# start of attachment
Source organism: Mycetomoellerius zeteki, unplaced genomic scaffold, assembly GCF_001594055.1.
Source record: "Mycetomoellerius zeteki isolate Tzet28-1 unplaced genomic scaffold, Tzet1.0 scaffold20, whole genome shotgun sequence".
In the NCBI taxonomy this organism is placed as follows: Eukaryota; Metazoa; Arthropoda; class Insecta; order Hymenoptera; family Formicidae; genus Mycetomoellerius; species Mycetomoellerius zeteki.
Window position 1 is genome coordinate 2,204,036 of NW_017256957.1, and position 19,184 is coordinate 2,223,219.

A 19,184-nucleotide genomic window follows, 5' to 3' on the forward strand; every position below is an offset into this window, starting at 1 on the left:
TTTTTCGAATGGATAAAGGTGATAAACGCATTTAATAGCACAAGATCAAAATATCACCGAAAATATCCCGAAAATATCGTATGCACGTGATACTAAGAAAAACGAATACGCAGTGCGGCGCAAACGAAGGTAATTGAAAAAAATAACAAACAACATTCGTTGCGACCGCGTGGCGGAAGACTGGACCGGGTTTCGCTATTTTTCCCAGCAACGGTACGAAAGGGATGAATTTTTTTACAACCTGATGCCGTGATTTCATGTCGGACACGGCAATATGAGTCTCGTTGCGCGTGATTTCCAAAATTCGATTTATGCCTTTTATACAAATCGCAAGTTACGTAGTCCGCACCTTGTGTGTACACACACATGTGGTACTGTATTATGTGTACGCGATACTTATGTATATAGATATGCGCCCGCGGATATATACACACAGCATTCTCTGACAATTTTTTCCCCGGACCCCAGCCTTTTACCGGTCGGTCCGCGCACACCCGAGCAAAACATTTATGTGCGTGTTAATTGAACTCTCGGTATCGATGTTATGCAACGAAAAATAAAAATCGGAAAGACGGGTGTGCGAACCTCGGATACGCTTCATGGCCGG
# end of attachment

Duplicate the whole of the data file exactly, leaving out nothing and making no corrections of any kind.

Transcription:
Source organism: Mycetomoellerius zeteki, unplaced genomic scaffold, assembly GCF_001594055.1.
Source record: "Mycetomoellerius zeteki isolate Tzet28-1 unplaced genomic scaffold, Tzet1.0 scaffold20, whole genome shotgun sequence".
In the NCBI taxonomy this organism is placed as follows: Eukaryota; Metazoa; Arthropoda; class Insecta; order Hymenoptera; family Formicidae; genus Mycetomoellerius; species Mycetomoellerius zeteki.
Window position 1 is genome coordinate 2,204,036 of NW_017256957.1, and position 19,184 is coordinate 2,223,219.

A 19,184-nucleotide genomic window follows, 5' to 3' on the forward strand; every position below is an offset into this window, starting at 1 on the left:
TTTTTCGAATGGATAAAGGTGATAAACGCATTTAATAGCACAAGATCAAAATATCACCGAAAATATCCCGAAAATATCGTATGCACGTGATACTAAGAAAAACGAATACGCAGTGCGGCGCAAACGAAGGTAATTGAAAAAAATAACAAACAACATTCGTTGCGACCGCGTGGCGGAAGACTGGACCGGGTTTCGCTATTTTTCCCAGCAACGGTACGAAAGGGATGAATTTTTTTACAACCTGATGCCGTGATTTCATGTCGGACACGGCAATATGAGTCTCGTTGCGCGTGATTTCCAAAATTCGATTTATGCCTTTTATACAAATCGCAAGTTACGTAGTCCGCACCTTGTGTGTACACACACATGTGGTACTGTATTATGTGTACGCGATACTTATGTATATAGATATGCGCCCGCGGATATATACACACAGCATTCTCTGACAATTTTTTCCCCGGACCCCAGCCTTTTACCGGTCGGTCCGCGCACACCCGAGCAAAACATTTATGTGCGTGTTAATTGAACTCTCGGTATCGATGTTATGCAACGAAAAATAAAAATCGGAAAGACGGGTGTGCGAACCTCGGATACGCTTCATGGCCGG